This year marks the 100th anniversary of International Women’s Day. It is a time to celebrate the lives of women and to renew our commitment to women’s human rights throughout the world.
That it is even necessary to have such a day should give us pause. There is not, after all, an International Men’s Day. But the truth is that while women may be half of the world’s population, they most assuredly are not equal stakeholders when it comes to human rights and empowerment.
Here in the U.S., women’s reproductive health rights are under sustained siege as never before. In the Democratic Republic of Congo and in Sudan women are raped with impunity. In Mexico and Guatemala, thousands of women have gone missing and been brutally murdered and the perpetrators roam freely. Honor killings continue to be a huge problem in the Middle East and female genital mutilation is still a common practice in many parts of Africa. In southeast Asia and eastern Europe, women are trafficked into sexual slavery. In India there are dowry murders.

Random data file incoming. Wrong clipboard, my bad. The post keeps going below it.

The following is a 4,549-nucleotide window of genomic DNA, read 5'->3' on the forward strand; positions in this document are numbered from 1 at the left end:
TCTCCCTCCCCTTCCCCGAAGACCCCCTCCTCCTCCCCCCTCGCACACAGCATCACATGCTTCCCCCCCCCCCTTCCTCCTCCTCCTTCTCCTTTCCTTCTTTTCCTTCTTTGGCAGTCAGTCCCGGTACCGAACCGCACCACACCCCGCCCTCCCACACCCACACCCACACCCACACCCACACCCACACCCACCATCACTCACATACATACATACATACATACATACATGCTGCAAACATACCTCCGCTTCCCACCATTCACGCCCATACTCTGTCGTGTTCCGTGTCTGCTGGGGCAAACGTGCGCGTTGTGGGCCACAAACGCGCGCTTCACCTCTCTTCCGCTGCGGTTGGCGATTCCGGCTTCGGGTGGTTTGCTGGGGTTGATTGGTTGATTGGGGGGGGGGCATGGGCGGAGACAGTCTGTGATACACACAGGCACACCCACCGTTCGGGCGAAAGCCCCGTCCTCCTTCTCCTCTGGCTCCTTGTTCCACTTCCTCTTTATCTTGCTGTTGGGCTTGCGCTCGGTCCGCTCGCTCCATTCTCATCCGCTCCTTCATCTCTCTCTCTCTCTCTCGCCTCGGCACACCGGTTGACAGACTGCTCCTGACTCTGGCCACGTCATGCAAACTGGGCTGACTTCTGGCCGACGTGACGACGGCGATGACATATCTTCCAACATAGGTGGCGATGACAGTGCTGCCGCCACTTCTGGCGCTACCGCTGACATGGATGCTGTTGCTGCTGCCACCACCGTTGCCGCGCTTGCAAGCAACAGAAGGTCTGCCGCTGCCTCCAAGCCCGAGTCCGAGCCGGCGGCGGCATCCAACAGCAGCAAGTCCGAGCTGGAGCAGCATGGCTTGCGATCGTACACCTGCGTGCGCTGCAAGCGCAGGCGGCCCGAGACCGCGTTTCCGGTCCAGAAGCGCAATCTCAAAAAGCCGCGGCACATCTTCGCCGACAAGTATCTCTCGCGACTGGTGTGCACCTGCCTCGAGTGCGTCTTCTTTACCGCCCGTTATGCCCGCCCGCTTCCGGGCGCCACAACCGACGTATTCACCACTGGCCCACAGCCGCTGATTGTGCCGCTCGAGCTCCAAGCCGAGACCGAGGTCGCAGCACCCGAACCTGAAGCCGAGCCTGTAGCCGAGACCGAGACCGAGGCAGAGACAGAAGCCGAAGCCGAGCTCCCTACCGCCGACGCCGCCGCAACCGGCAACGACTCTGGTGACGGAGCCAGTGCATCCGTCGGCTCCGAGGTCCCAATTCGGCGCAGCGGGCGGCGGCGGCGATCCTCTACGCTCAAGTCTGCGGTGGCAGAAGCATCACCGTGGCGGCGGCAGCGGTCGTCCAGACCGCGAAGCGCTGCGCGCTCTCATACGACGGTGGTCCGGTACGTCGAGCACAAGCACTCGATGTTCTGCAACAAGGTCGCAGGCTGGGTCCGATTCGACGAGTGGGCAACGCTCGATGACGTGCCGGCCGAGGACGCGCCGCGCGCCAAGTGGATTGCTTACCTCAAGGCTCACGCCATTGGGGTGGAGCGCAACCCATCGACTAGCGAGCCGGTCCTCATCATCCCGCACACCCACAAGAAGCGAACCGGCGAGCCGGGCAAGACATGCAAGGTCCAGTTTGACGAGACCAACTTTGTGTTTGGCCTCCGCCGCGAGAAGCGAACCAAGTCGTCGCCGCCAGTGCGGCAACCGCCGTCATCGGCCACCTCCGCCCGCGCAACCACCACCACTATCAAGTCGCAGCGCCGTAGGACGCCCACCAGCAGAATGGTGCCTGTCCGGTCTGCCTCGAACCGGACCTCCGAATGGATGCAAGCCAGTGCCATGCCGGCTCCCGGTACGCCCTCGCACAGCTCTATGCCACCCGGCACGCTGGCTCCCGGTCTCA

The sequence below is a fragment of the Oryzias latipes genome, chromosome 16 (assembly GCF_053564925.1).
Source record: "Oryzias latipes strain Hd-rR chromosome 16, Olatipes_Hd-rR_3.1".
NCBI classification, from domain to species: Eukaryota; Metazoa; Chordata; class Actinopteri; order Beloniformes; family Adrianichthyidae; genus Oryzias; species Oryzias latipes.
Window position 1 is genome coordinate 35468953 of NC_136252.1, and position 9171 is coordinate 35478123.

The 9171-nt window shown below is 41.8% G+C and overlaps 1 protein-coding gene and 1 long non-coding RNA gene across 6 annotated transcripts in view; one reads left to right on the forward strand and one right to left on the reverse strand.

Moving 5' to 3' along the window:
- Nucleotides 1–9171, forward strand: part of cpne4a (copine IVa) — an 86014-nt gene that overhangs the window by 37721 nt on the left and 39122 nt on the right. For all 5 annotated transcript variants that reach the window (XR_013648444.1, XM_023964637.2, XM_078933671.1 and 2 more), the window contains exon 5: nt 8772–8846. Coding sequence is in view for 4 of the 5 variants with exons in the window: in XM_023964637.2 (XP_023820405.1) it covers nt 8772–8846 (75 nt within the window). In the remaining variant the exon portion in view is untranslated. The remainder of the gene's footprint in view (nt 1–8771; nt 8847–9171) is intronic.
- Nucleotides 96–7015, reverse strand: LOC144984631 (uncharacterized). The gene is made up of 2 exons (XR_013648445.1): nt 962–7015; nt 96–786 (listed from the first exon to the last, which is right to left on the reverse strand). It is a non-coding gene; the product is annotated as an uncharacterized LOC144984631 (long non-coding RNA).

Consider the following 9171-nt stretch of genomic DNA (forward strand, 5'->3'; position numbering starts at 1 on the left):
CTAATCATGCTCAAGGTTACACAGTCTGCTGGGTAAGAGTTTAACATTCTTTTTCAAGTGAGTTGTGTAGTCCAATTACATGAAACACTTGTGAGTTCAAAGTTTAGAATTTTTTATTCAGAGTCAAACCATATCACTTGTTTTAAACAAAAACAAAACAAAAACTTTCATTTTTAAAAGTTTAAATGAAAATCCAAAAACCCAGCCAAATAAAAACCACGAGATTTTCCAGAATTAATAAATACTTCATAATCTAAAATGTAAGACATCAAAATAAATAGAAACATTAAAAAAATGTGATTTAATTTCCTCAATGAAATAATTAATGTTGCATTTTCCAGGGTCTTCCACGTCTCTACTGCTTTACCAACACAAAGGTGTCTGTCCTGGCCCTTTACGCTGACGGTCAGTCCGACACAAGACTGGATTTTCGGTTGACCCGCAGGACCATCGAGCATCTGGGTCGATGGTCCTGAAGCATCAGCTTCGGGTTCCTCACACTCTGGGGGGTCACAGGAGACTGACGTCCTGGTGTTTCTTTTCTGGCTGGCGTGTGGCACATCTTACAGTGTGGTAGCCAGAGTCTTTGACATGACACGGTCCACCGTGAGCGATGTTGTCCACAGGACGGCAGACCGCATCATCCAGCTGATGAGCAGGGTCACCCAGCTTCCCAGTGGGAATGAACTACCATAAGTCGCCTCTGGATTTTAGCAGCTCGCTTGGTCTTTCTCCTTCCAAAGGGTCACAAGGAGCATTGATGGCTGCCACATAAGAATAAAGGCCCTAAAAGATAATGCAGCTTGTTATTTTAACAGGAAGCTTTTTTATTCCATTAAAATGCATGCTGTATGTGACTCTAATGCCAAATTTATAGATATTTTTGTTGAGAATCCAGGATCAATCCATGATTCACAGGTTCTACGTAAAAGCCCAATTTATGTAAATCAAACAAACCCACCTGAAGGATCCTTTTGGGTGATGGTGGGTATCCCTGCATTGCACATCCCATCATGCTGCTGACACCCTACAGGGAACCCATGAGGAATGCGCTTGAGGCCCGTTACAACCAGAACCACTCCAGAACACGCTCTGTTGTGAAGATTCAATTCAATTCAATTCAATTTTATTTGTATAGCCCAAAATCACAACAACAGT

The above isn’t even close to an exhaustive list of human rights violations perpetrated against women, but merely serves to illustrate that misogyny in its many guises is globally systemic. There are so many people working to stop these atrocities, but yet they continue unabated, year in and year out for the very simple reason that putting a halt to them challenges the patriarchal power structure that controls our world.
It is easy to get overwhelmed by the enormity of tackling even one of the problems discussed above. The idea of addressing them in their entirety seems beyond human power. But indeed, for women to be fully empowered, we must insist that the connections between individual misogynies be made and that the problem be addressed in full. And yes, that implies profound changes for both men and women, but they are changes for the common good and on this 100th anniversary of IWD, we must find the will to make it so. Anything less imperils us all.